We started issuing banknotes in 1836 and still do so today. Over the last 175 years our banknotes have served our customers well and their design and security features have become increasingly sophisticated.
To find out more about our banknotes choose a datespan:
Our first banknotes
Many of Ireland's early banks depended for their survival on the issue of banknotes. Ulster Banking Company’s first banknotes were issued in denominations of £1, 25s, 30s, 35s, £2, £3, £5, and £10. The notes, printed in black and white on one side only, had a common style and size and depicted the industrial strengths of Ulster – shipbuilding, the linen trade and agriculture.
Commissioned months earlier, the notes were ready and waiting to be issued on the day we were due to open for business, 1 June 1836. In the event, we opened a month later than planned, but some of the first banknotes still featured the earlier date.
We established nine branches in Ulster during our first year of business. As branches could only accept notes they had issued, the branch name had to be printed on every banknote. Rather than having different printing plates for each branch, we overprinted unissued notes from our Belfast office with individual branch names.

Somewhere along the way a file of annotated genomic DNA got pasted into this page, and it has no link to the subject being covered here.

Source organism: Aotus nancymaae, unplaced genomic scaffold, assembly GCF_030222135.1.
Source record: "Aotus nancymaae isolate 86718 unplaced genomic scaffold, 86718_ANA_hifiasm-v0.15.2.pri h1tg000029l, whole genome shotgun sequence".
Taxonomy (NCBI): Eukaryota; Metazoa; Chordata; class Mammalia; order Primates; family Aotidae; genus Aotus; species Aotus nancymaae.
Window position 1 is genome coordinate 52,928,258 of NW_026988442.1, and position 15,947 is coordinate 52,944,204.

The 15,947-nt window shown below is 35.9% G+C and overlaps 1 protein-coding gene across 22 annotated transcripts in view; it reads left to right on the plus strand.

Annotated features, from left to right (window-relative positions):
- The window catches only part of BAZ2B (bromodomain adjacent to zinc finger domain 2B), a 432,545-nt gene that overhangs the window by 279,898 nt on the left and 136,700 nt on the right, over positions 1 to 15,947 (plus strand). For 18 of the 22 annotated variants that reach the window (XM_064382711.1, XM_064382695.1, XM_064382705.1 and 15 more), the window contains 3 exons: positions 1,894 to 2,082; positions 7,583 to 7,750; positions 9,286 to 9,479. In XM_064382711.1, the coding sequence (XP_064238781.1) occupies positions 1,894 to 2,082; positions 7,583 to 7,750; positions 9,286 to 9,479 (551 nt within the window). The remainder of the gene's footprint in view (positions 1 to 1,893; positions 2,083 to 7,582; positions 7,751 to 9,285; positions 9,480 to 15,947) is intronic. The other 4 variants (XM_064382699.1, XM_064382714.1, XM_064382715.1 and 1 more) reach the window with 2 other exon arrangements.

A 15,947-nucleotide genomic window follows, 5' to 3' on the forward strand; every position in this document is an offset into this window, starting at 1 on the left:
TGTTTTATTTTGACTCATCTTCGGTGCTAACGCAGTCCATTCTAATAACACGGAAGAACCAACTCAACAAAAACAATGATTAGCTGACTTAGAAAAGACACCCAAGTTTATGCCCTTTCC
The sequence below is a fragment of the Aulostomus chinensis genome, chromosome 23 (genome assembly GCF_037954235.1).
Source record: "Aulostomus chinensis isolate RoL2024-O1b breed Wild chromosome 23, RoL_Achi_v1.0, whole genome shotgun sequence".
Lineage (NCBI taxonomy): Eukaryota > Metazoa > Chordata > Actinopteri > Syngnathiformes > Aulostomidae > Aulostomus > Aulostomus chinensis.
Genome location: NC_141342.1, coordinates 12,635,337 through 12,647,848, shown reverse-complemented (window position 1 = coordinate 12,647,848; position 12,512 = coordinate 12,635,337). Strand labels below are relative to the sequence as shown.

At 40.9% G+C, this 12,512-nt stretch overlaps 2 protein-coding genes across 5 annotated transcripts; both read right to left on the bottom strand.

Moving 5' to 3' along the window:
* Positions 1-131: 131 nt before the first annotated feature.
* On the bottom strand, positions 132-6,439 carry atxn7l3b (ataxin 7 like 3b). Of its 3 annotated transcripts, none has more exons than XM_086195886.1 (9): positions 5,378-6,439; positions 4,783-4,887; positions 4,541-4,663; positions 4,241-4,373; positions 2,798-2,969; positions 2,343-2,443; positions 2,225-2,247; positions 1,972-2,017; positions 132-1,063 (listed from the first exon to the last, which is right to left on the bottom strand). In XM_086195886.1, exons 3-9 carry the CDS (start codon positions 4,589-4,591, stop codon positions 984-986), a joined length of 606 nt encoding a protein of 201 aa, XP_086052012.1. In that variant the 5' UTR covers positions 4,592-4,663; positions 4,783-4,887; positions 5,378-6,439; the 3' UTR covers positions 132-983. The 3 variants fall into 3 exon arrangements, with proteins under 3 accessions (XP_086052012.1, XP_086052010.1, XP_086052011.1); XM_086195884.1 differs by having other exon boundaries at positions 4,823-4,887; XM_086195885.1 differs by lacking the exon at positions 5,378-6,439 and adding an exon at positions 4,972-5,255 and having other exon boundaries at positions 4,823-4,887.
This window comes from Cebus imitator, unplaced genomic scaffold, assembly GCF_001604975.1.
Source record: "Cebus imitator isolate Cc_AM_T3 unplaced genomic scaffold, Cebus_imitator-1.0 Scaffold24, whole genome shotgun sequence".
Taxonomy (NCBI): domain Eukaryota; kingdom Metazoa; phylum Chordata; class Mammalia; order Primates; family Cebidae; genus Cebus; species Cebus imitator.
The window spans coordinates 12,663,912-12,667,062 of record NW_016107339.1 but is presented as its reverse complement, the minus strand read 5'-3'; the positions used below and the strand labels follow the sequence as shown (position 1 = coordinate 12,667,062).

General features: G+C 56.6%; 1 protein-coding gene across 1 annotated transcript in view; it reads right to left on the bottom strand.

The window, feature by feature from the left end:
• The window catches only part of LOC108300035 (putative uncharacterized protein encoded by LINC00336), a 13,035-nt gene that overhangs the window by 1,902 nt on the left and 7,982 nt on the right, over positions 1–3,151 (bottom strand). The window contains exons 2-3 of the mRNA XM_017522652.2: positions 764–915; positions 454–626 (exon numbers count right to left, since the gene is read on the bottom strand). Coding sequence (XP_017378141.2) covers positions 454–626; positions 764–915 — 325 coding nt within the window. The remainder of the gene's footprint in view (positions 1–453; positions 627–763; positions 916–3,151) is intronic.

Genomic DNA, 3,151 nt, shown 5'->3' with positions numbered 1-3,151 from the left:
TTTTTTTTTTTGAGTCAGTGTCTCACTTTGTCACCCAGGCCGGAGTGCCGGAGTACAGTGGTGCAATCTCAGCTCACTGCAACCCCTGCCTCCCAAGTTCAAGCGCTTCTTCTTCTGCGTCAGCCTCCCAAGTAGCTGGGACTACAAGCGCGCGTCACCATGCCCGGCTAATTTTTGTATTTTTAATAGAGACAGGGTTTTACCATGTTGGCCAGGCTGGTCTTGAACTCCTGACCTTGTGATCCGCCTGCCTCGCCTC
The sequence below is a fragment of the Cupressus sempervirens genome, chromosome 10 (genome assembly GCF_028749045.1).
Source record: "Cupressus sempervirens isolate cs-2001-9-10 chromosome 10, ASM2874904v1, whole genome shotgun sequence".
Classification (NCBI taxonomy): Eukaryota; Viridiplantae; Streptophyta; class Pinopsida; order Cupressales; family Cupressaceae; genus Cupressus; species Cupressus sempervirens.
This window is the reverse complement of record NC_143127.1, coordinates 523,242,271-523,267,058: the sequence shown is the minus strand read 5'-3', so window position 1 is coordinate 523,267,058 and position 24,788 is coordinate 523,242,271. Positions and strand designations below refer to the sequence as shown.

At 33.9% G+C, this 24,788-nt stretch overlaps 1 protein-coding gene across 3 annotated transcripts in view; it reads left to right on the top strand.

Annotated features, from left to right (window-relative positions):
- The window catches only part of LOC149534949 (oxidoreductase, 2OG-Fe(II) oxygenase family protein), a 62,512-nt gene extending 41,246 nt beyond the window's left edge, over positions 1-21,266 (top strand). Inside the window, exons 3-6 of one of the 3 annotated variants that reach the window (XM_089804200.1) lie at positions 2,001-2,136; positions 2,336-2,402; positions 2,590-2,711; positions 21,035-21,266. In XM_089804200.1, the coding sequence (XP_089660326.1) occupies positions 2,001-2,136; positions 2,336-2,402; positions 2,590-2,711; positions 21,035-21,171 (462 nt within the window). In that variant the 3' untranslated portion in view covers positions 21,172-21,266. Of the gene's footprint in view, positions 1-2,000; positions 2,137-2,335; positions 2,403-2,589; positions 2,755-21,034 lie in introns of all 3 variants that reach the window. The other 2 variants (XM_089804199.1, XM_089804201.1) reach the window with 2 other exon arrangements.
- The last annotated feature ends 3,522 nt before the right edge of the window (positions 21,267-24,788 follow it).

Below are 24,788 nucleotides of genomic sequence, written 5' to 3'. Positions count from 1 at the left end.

Each denomination had its own serial numbers and every note was signed by the chief cashier. Careful records were kept of issued and returned notes, so that duplicated serial numbers (indicating forgery) would be spotted, and lost or damaged notes could be accounted for.
New name, new notes
In 1845, a period of financial crisis prompted new legislation to regulate the issue of notes. Ulster Banking Company became one of only six Irish banks authorised to issue banknotes. The new law allowed notes in round pounds only, so we withdrew our 25s, 30s and 35s notes.
With more and more branches opening, we switched to using notes carrying the names of all of our branches, rather than the issuing branch only. To start with, branches were listed alphabetically, but as their numbers grew, new branches were added chronologically at the end of the list. From time to time, new printing plates were made and the alphabetical order was restored.
In 1883 we changed our name from Ulster Banking Company to Ulster Bank Ltd and issued brand new banknotes. The new note denominations, which remained unchanged until the pound coin was introduced in 1983, were £1, £5, £10, £20, £50 and £100. The original motif portraying Ulster’s industrial strengths continued to feature.